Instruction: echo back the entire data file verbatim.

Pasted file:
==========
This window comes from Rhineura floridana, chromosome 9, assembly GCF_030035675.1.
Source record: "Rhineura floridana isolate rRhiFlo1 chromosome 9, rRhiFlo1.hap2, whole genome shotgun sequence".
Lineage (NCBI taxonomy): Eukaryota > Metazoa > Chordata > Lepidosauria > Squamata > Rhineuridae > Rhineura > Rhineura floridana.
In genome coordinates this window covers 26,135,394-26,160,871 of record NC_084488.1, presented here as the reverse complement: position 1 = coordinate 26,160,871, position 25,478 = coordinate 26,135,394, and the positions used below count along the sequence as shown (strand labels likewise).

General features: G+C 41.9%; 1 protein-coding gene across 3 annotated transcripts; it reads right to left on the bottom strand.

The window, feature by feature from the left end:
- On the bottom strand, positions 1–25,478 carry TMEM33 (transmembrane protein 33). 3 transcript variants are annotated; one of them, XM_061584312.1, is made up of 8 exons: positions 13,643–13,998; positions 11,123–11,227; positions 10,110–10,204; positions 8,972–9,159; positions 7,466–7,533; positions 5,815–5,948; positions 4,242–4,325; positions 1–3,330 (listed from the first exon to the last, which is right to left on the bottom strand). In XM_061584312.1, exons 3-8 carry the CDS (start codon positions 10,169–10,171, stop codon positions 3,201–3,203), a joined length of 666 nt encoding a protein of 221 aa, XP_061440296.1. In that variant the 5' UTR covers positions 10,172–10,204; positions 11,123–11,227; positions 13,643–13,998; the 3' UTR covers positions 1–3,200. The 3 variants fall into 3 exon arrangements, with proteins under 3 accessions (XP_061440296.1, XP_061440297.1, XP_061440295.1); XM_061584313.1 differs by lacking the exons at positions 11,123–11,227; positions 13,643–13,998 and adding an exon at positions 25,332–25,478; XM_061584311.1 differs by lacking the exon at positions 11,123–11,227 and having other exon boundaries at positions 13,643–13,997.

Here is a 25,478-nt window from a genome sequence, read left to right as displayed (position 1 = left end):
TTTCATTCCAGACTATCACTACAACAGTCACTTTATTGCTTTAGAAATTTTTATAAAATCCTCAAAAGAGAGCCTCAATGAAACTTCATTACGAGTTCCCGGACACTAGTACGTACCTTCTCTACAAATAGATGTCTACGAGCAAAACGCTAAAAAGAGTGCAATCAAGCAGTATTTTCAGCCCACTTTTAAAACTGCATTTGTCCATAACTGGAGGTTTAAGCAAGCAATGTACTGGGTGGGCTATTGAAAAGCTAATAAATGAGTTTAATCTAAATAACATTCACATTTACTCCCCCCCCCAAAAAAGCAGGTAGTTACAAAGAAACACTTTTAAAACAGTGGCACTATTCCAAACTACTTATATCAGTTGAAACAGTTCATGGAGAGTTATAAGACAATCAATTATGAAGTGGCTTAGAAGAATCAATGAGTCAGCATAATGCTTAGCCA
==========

This window comes from Rhineura floridana, chromosome 9, assembly GCF_030035675.1.
Source record: "Rhineura floridana isolate rRhiFlo1 chromosome 9, rRhiFlo1.hap2, whole genome shotgun sequence".
Lineage (NCBI taxonomy): Eukaryota > Metazoa > Chordata > Lepidosauria > Squamata > Rhineuridae > Rhineura > Rhineura floridana.
In genome coordinates this window covers 26,135,394-26,160,871 of record NC_084488.1, presented here as the reverse complement: position 1 = coordinate 26,160,871, position 25,478 = coordinate 26,135,394, and the positions used below count along the sequence as shown (strand labels likewise).

General features: G+C 41.9%; 1 protein-coding gene across 3 annotated transcripts; it reads right to left on the bottom strand.

The window, feature by feature from the left end:
- On the bottom strand, positions 1–25,478 carry TMEM33 (transmembrane protein 33). 3 transcript variants are annotated; one of them, XM_061584312.1, is made up of 8 exons: positions 13,643–13,998; positions 11,123–11,227; positions 10,110–10,204; positions 8,972–9,159; positions 7,466–7,533; positions 5,815–5,948; positions 4,242–4,325; positions 1–3,330 (listed from the first exon to the last, which is right to left on the bottom strand). In XM_061584312.1, exons 3-8 carry the CDS (start codon positions 10,169–10,171, stop codon positions 3,201–3,203), a joined length of 666 nt encoding a protein of 221 aa, XP_061440296.1. In that variant the 5' UTR covers positions 10,172–10,204; positions 11,123–11,227; positions 13,643–13,998; the 3' UTR covers positions 1–3,200. The 3 variants fall into 3 exon arrangements, with proteins under 3 accessions (XP_061440296.1, XP_061440297.1, XP_061440295.1); XM_061584313.1 differs by lacking the exons at positions 11,123–11,227; positions 13,643–13,998 and adding an exon at positions 25,332–25,478; XM_061584311.1 differs by lacking the exon at positions 11,123–11,227 and having other exon boundaries at positions 13,643–13,997.

Here is a 25,478-nt window from a genome sequence, read left to right as displayed (position 1 = left end):
TTTCATTCCAGACTATCACTACAACAGTCACTTTATTGCTTTAGAAATTTTTATAAAATCCTCAAAAGAGAGCCTCAATGAAACTTCATTACGAGTTCCCGGACACTAGTACGTACCTTCTCTACAAATAGATGTCTACGAGCAAAACGCTAAAAAGAGTGCAATCAAGCAGTATTTTCAGCCCACTTTTAAAACTGCATTTGTCCATAACTGGAGGTTTAAGCAAGCAATGTACTGGGTGGGCTATTGAAAAGCTAATAAATGAGTTTAATCTAAATAACATTCACATTTACTCCCCCCCCCAAAAAAGCAGGTAGTTACAAAGAAACACTTTTAAAACAGTGGCACTATTCCAAACTACTTATATCAGTTGAAACAGTTCATGGAGAGTTATAAGACAATCAATTATGAAGTGGCTTAGAAGAATCAATGAGTCAGCATAATGCTTAGCCA